Yellen pushes minimum corporate taxes, no more fossil fuel breaks, to pay for infrastructure By Reuters


© Reuters. FILE PHOTO: U.S. President-elect Joe Biden announces members of his economic policy team in Wilmington, Delaware

By David Lawder

WASHINGTON (Reuters) -U.S. Treasury Secretary Janet Yellen on Wednesday fleshed out the details of a corporate tax hike plan linked to President Joe Biden’s infrastructure investment proposal, aiming to raise $2.5 trillion in new revenues over 15 years by deterring tax avoidance.

Yellen’s plan relies on negotiating a 21% global minimum corporate tax rate with major economies and a separate 15% minimum tax on ‘booked’ income aimed at the largest U.S. corporations. Dozens of big U.S. companies use complex tax strategies to reduce their federal tax liabilities to zero.

Yellen said that promises of increased U.S. investment by corporations under the 2017 Republican tax cuts failed to materialize. Instead, the Trump-era cuts led to a dramatic drop in tax revenue as a share of economic output, with continued incentives to shift profits offshore, she told reporters on a conference call.

“Our tax revenues are already at their lowest level in a generation. And as they continue to drop lower we will have less money to invest in roads, bridges, broadband and R&D.”

The Treasury plan also would eliminate a range of tax breaks for the fossil fuel industry, a move it said would raise revenues by $35 billion over 10 years. It will replace these with new clean energy tax incentives including for electric vehicles and efficient electric appliances.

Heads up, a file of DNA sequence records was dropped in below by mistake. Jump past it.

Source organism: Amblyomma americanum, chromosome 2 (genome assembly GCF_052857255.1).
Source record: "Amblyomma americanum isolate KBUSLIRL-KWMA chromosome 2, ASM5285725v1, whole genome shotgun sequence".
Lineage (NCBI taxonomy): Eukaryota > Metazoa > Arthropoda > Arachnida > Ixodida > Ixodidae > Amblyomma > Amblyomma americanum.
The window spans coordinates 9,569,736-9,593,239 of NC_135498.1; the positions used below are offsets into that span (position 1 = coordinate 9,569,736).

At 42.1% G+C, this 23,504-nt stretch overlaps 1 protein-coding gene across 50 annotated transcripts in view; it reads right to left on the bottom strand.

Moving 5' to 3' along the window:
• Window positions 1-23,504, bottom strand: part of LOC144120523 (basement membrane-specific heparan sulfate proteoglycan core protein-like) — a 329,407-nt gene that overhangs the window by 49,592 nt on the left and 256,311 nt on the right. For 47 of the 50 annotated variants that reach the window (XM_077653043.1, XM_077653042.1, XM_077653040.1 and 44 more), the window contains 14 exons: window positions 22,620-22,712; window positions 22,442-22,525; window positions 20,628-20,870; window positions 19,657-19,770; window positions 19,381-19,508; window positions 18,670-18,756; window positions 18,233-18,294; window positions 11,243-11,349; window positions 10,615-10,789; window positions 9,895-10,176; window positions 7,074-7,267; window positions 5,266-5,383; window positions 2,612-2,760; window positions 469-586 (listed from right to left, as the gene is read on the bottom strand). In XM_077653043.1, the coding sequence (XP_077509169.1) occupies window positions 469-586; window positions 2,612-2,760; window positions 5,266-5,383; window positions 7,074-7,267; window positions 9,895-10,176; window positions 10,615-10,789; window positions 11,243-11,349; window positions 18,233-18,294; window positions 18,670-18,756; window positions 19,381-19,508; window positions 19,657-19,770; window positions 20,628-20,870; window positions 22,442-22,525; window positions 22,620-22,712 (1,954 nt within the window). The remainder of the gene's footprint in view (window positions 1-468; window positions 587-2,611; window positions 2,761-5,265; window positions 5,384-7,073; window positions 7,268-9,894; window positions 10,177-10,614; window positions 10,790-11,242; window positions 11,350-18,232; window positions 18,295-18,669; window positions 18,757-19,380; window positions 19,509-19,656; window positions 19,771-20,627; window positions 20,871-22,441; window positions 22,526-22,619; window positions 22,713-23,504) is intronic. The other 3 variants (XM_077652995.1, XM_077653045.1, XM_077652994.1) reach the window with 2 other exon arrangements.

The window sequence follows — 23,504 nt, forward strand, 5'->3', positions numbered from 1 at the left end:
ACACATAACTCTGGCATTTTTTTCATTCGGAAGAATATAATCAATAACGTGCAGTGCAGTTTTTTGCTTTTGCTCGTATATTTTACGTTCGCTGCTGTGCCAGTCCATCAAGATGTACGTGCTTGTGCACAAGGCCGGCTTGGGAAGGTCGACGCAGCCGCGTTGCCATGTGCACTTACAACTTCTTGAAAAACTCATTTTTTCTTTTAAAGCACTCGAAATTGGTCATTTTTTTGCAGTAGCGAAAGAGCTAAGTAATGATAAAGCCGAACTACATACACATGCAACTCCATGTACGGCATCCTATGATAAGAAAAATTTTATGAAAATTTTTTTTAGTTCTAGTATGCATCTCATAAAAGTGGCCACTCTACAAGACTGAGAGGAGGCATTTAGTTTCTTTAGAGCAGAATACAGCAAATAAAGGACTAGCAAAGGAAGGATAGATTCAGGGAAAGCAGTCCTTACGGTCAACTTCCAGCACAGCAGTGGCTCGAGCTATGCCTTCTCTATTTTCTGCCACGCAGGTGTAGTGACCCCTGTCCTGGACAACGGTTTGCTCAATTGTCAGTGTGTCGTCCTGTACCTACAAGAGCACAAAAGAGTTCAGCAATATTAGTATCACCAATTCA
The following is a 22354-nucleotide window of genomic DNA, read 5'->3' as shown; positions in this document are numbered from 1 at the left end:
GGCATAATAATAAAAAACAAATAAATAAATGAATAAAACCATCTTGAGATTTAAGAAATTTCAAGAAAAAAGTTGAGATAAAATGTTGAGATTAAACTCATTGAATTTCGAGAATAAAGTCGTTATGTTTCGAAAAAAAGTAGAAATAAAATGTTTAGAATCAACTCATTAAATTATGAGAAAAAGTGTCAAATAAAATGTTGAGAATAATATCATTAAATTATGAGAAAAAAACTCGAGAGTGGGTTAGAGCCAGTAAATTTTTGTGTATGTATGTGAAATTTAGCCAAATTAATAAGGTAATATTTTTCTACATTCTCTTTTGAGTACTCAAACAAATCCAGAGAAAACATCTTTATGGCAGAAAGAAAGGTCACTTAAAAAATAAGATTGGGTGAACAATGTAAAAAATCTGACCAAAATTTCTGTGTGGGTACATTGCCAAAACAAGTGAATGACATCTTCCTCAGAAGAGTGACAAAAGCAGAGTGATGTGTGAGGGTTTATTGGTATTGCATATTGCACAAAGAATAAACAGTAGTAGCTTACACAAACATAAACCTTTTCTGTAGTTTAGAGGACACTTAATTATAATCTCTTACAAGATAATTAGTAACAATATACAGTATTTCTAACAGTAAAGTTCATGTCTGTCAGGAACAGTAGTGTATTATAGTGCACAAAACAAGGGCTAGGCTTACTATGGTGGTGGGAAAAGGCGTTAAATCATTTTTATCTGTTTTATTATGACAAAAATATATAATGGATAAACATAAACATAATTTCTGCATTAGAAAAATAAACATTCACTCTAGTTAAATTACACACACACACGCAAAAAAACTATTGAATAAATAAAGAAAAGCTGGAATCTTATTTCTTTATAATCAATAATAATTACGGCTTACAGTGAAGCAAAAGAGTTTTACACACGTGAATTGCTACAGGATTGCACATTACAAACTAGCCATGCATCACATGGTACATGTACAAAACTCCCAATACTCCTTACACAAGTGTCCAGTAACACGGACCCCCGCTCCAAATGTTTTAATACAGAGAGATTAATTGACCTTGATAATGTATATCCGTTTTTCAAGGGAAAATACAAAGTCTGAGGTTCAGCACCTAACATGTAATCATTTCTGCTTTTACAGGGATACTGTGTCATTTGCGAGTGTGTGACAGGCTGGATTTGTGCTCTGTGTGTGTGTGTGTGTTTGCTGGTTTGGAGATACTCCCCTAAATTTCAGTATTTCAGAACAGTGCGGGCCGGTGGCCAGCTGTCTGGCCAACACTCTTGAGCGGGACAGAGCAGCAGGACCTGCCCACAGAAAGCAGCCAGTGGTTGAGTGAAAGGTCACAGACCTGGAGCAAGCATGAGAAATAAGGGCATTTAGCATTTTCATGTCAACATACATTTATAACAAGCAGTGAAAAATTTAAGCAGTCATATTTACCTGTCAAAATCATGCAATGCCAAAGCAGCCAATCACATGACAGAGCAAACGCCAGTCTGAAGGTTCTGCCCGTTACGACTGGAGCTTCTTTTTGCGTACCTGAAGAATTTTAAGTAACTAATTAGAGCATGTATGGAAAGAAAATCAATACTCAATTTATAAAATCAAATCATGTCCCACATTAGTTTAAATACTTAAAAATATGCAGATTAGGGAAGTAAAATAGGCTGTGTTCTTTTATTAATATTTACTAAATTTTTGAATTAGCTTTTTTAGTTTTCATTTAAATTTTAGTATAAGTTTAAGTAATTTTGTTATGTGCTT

The Treasury plan would modify the 2017 version of a global minimum tax, the 10.5% Global Intangible Low-Taxed Income tax (GILTI), by raising the rate to 21% and applying it on a country-by-country basis.

It would also replace a separate 10% minimum tax aimed at stopping the shift of profits to tax havens, replacing it with a new system, also at 21%.

Biden has sharply criticized Inc (NASDAQ:) and other large companies for paying “not a penny” in corporate income taxes in recent years. A new 15% alternative minimum tax for corporations, based on booked income reported to shareholders, aims to ensure that they pay at least some taxes.

Amazon CEO Jeff Bezos late on Tuesday said he supports a hike in the U.S. corporate tax rate, but did not specify a specific level that was acceptable.

Treasury said it estimates that some 45 corporations would have seen an average $300 million annual tax liability under the proposed minimum, raising some $13.5 billion in new revenues.

Disclaimer: Fusion Media would like to remind you that the data contained in this website is not necessarily real-time nor accurate. All CFDs (stocks, indexes, futures) and Forex prices are not provided by exchanges but rather by market makers, and so prices may not be accurate and may differ from the actual market price, meaning prices are indicative and not appropriate for trading purposes. Therefore Fusion Media doesn`t bear any responsibility for any trading losses you might incur as a result of using this data.

Fusion Media or anyone involved with Fusion Media will not accept any liability for loss or damage as a result of reliance on the information including data, quotes, charts and buy/sell signals contained within this website. Please be fully informed regarding the risks and costs associated with trading the financial markets, it is one of the riskiest investment forms possible.